Opinions on the NBA's Dress Code Are Far From Uniform
Sunday, October 23, 2005
At one of Belgrade's finest restaurants last year, Allen Iverson, Carmelo Anthony, LeBron James and many of their youthful U.S. Olympic basketball teammates attended a dinner in their honor. The guests included members of the Serbian national team, all of whom wore matching sport coats.
Iverson and some of his fellow National Basketball Association professionals arrived wearing an assortment of sweat suits, oversize jeans, shimmering diamond earrings and platinum chains, according to NBA officials who were at the dinner.
Larry Brown, the Hall of Fame coach of the U.S. team, was appalled and embarrassed. He later remarked to one official that he had thought about sending some of the worst-dressed players back to the team hotel.
Word of the fashion faux pas eventually made its way to the office of NBA Commissioner David Stern in New York, where concern was already on the rise about how some players were dressing and, more broadly, how the game's appeal was slipping. The NBA had tried mightily to fuse its product with hip-hop culture, viewing its young players and their street fashion sense as a way to connect with a new generation of fans in the post-Michael Jordan era. But that wasn't happening. Indeed, Stern and some of his closest advisers concluded, they might be driving fans away from the sport.
With the new season set to begin Nov. 1, Stern announced a dress code earlier this month that requires players to wear "business casual" attire whenever they are engaged in team or league business. It specifically bans shorts, T-shirts, jerseys, sneakers, flip-flops, headgear such as 'do-rags, and chains, pendants and medallions worn outside clothing.
Stern's image-overhaul decision sparked a contentious debate over fashion and race and called attention to a generational chasm between modern professional athletes, many of whom are black, and their mostly white paying customers.
Recent public opinion polls, as well as some of the NBA's own focus groups, ranked basketball players as the least popular athletes among the major professional sports leagues, according to NBA officials, who spoke on the condition of anonymity. Television ratings for June's NBA Finals plunged 29 percent from the year before.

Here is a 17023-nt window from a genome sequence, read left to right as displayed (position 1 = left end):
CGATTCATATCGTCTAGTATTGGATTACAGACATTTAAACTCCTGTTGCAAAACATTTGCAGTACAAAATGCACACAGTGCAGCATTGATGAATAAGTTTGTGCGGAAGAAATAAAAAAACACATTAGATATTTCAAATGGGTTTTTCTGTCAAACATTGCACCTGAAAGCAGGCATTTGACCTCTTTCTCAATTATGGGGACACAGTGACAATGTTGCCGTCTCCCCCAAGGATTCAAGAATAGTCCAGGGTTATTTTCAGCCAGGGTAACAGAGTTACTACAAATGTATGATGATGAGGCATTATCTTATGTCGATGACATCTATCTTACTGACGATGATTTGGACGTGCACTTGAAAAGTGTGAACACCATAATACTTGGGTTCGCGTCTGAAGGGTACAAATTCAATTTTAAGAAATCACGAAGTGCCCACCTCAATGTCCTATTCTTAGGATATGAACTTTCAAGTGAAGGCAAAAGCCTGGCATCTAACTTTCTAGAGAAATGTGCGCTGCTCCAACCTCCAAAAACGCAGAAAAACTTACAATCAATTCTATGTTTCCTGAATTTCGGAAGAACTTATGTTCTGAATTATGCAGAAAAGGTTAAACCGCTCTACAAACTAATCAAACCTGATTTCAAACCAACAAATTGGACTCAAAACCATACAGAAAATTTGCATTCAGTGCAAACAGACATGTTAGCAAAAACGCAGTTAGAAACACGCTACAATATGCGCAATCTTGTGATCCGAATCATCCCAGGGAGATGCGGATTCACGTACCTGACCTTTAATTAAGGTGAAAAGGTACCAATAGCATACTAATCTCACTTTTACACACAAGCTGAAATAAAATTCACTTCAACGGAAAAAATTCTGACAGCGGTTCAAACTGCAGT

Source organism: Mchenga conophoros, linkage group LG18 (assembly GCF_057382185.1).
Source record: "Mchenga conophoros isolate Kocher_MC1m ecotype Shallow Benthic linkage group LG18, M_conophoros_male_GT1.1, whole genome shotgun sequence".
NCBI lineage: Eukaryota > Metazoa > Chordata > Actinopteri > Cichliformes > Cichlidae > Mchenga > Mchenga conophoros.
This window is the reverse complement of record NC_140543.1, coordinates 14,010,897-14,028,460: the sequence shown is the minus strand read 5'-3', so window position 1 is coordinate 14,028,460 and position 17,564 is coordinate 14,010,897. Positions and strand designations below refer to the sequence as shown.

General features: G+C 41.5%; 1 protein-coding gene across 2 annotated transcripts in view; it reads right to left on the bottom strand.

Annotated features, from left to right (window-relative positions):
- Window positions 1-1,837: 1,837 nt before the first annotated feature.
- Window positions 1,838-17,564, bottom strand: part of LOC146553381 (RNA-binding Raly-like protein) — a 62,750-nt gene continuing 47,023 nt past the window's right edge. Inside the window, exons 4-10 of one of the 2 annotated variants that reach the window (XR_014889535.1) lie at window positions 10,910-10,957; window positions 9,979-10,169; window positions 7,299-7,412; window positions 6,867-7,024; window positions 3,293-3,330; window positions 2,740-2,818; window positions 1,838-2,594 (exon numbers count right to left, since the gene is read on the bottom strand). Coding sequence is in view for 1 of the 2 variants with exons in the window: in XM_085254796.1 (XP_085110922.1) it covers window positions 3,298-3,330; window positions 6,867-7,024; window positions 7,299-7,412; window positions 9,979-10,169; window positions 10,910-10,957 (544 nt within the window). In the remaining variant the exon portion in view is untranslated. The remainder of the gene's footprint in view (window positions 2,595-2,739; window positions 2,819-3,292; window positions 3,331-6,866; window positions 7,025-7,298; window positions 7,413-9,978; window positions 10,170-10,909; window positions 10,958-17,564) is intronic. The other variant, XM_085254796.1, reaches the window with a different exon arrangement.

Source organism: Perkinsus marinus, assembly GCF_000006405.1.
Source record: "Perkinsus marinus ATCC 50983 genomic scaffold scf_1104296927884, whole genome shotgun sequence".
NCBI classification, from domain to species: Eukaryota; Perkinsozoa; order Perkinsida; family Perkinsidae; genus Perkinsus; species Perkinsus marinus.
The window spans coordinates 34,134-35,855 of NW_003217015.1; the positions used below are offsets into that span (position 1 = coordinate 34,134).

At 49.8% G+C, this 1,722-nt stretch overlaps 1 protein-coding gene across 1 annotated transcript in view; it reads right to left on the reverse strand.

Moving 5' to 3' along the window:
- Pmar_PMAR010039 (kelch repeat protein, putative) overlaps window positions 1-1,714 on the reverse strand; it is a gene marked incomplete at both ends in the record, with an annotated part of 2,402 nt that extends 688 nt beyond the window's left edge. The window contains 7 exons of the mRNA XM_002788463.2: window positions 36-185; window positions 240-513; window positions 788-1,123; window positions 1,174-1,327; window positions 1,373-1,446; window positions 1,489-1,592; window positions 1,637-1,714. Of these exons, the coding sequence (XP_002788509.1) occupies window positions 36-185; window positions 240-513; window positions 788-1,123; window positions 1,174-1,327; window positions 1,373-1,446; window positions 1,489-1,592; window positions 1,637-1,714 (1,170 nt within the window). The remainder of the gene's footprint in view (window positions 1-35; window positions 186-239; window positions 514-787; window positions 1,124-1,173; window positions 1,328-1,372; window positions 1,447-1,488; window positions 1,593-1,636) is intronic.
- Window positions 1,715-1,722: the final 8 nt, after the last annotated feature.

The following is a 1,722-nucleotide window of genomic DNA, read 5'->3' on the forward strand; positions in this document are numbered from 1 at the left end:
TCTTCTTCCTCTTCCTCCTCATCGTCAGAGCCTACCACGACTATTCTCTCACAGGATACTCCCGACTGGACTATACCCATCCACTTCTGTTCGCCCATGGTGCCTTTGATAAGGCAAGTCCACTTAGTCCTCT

Asked during a conference call with reporters whether the dress code was aimed at appeasing the NBA's corporate sponsors, Stern replied: "We don't think that looking professional is a corporate decision. Our teams have done it for years, and there was a strong sense that we should do a uniform minimum code across the league, and that's what we did."
Many players who feel their individualism is under siege don't see the issue the same way, and are vowing that they will not allow themselves to be commodified by the league.
"They're targeting my generation -- the hip-hop generation," Iverson said in a television interview. He added, "You can put a murderer in a suit and he's still a murderer." Iverson, along with Denver's Marcus Camby, asked if the NBA would provide players with a clothing stipend to conform to the dress code.
"It's definitely an attack on the hip-hop influence of the NBA," said Elliott Wilson, the editor-in-chief of the hip-hop lifestyle magazine XXL. "It sort of allows the men in charge to think that they have reclaimed the NBA's value system -- and they now have a league that reflects their taste and what they believe in."
The problem is that the relationship between the NBA and hip-hop cuts both ways. The designer sneakers and oversize jerseys and shorts that are now the mainstays of hip-hop fashion appeared first on the basketball court, worn by a generation of players intent on stamping the game with a distinctive new style. For players such as Iverson, who like many stars has a successful clothing line that melds basketball and hip-hop, the dress-code edict could cost money in missed marketing opportunities.